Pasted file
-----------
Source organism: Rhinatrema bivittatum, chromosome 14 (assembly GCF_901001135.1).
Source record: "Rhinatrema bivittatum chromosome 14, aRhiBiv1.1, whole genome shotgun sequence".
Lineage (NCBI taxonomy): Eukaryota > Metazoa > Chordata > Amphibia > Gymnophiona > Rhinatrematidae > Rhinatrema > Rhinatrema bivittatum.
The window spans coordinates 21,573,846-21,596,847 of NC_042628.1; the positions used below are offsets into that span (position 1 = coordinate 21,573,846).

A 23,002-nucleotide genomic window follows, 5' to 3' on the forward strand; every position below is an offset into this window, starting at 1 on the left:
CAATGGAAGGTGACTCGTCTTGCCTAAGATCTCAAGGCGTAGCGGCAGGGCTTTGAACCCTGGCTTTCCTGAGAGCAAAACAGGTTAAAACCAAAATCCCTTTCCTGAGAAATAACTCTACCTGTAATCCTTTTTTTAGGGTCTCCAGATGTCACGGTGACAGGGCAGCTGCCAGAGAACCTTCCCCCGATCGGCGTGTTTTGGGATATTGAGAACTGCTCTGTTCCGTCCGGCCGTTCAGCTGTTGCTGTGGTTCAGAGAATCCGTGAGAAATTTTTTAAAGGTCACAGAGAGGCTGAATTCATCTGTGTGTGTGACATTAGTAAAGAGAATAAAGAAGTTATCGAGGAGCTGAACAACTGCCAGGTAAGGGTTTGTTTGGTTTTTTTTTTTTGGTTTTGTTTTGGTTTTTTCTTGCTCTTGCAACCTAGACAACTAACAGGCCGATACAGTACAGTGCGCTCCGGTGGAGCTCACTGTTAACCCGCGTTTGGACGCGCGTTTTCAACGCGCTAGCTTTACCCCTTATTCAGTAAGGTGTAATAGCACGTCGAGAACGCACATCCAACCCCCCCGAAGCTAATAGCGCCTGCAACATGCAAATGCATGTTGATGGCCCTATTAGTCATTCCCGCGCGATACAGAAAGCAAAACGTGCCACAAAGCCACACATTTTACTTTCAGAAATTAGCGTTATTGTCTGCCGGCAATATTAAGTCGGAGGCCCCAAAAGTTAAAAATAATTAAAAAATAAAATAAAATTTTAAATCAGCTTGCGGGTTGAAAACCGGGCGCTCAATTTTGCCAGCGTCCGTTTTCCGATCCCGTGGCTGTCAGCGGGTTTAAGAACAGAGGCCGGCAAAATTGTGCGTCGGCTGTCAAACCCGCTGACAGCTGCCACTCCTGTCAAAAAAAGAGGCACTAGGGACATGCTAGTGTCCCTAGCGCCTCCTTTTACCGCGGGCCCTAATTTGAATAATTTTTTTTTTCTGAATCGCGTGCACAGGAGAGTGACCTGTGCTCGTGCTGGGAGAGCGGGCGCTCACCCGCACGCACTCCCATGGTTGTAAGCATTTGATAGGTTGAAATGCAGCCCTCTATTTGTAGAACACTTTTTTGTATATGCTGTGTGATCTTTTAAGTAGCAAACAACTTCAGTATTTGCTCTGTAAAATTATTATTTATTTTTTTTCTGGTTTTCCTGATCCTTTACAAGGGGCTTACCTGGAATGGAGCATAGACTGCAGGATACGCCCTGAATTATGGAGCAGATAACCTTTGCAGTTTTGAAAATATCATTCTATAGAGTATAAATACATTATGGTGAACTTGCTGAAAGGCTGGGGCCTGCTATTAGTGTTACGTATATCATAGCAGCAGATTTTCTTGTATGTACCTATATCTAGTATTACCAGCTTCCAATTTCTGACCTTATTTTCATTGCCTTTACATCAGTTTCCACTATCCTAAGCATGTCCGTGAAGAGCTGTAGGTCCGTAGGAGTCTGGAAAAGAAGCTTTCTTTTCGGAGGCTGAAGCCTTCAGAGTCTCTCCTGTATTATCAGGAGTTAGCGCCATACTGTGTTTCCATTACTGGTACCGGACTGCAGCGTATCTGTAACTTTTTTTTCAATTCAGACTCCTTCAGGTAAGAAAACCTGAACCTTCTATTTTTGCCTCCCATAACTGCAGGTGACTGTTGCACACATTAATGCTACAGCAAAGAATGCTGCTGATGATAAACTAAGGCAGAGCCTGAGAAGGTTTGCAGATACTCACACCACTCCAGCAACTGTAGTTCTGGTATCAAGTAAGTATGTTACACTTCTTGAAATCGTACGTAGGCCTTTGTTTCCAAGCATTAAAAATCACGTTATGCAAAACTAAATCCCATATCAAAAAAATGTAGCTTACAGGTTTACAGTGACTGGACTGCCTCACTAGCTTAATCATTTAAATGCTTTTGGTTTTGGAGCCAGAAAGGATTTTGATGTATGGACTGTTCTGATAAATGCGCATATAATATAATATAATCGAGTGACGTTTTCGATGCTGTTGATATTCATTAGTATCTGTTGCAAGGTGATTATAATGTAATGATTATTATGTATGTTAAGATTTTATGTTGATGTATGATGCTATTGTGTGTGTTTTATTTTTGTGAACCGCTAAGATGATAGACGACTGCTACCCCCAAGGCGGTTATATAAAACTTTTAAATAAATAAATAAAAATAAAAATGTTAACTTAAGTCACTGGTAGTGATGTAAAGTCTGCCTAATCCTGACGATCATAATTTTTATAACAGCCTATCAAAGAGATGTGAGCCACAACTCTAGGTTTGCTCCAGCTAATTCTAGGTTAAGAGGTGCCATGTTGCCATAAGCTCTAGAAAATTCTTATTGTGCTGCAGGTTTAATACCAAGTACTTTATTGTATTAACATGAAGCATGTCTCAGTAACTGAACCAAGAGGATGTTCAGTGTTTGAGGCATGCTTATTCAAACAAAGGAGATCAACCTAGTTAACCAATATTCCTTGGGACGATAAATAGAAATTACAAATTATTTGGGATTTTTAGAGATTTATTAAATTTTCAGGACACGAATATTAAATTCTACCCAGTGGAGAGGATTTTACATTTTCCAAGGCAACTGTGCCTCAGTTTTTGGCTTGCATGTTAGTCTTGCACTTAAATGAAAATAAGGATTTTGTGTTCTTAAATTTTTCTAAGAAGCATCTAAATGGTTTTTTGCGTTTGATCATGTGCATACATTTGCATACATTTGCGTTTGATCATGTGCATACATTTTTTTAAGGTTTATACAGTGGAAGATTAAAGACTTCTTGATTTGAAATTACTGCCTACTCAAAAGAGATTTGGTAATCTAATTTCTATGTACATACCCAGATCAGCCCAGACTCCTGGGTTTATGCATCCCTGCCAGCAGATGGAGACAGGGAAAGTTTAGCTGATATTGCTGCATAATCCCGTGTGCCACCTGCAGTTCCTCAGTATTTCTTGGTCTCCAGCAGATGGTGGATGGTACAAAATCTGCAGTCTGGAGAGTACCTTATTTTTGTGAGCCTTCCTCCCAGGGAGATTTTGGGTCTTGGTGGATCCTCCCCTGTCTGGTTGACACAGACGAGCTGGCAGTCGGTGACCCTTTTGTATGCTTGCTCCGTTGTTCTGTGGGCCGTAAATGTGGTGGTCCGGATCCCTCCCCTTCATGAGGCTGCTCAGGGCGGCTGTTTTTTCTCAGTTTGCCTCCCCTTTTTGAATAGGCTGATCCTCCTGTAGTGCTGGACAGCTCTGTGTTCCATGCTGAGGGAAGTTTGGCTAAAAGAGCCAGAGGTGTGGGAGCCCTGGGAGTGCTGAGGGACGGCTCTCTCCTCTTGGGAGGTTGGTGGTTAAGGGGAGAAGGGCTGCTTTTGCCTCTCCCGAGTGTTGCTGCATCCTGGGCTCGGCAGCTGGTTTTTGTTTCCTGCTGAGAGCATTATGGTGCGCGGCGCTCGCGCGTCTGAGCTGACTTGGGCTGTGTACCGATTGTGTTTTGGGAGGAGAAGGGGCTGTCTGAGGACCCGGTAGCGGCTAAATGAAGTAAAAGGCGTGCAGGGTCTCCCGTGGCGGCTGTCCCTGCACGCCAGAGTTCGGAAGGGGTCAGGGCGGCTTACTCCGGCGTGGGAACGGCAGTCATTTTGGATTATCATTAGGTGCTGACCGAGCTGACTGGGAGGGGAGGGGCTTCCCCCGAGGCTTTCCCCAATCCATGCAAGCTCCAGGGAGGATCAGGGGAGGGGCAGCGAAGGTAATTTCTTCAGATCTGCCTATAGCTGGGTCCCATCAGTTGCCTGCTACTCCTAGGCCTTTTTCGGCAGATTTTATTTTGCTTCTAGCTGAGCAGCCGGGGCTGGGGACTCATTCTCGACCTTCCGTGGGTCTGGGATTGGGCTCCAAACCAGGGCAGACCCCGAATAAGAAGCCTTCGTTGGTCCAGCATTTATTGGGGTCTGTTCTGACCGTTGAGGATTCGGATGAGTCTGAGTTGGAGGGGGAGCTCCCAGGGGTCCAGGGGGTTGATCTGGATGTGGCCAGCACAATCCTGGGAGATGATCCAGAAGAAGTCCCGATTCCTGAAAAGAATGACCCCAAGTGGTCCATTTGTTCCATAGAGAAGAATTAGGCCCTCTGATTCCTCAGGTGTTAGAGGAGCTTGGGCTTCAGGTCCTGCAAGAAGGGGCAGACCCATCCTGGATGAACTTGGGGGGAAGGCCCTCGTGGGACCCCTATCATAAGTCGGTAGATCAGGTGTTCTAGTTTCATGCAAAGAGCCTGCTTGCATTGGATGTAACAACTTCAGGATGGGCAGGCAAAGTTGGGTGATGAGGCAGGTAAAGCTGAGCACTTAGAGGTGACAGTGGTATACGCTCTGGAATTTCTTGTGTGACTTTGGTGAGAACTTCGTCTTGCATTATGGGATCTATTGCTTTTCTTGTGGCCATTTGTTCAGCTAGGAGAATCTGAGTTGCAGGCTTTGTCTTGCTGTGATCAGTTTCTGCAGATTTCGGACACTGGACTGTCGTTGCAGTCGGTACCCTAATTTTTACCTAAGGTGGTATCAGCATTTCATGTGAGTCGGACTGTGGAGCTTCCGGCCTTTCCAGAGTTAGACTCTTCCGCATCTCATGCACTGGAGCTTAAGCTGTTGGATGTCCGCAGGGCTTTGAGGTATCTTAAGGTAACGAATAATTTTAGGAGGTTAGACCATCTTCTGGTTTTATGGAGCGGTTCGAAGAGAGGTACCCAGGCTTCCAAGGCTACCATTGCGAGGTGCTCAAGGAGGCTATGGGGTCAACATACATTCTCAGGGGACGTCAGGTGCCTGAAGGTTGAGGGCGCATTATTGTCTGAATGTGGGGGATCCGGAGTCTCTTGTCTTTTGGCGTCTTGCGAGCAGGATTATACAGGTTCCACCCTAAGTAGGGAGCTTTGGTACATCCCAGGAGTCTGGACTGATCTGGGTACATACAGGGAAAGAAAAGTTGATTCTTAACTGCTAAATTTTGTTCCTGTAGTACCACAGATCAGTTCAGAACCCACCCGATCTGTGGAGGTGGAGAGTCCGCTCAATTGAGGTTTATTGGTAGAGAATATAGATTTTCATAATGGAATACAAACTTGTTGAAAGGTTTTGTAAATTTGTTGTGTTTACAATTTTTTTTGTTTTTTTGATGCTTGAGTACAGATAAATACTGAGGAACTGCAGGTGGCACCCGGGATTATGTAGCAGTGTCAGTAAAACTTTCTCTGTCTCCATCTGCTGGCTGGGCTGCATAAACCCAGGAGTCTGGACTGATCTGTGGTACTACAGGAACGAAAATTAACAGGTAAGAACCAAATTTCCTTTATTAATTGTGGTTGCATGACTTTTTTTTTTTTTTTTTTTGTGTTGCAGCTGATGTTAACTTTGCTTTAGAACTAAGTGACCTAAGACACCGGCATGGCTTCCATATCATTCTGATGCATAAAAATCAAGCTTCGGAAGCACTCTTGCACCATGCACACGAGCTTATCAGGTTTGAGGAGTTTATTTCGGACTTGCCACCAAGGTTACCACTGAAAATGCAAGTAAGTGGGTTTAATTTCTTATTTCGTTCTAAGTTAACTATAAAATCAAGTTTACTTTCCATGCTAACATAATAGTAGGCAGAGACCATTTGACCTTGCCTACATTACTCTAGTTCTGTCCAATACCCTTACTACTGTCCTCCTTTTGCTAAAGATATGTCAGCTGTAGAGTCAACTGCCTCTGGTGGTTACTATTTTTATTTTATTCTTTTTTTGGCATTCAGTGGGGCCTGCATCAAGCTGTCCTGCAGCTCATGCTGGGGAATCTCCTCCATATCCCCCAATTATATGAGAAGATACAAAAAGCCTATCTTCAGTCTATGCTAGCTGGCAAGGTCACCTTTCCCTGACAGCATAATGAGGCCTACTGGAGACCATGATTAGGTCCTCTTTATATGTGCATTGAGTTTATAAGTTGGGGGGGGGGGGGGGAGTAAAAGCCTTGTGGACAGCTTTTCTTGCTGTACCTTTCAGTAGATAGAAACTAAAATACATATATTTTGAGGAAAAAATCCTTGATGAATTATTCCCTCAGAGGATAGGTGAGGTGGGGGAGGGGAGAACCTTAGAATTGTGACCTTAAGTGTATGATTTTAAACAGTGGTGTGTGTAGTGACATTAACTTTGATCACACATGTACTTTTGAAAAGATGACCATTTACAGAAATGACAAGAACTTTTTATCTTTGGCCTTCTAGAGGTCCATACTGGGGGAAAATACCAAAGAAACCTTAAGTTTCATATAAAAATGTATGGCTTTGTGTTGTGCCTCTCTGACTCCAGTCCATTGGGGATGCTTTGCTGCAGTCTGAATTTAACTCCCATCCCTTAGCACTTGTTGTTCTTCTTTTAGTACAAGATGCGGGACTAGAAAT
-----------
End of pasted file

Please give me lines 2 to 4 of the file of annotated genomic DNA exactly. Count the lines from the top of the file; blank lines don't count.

Source record: "Rhinatrema bivittatum chromosome 14, aRhiBiv1.1, whole genome shotgun sequence".
Lineage (NCBI taxonomy): Eukaryota > Metazoa > Chordata > Amphibia > Gymnophiona > Rhinatrematidae > Rhinatrema > Rhinatrema bivittatum.
The window spans coordinates 21,573,846-21,596,847 of NC_042628.1; the positions used below are offsets into that span (position 1 = coordinate 21,573,846).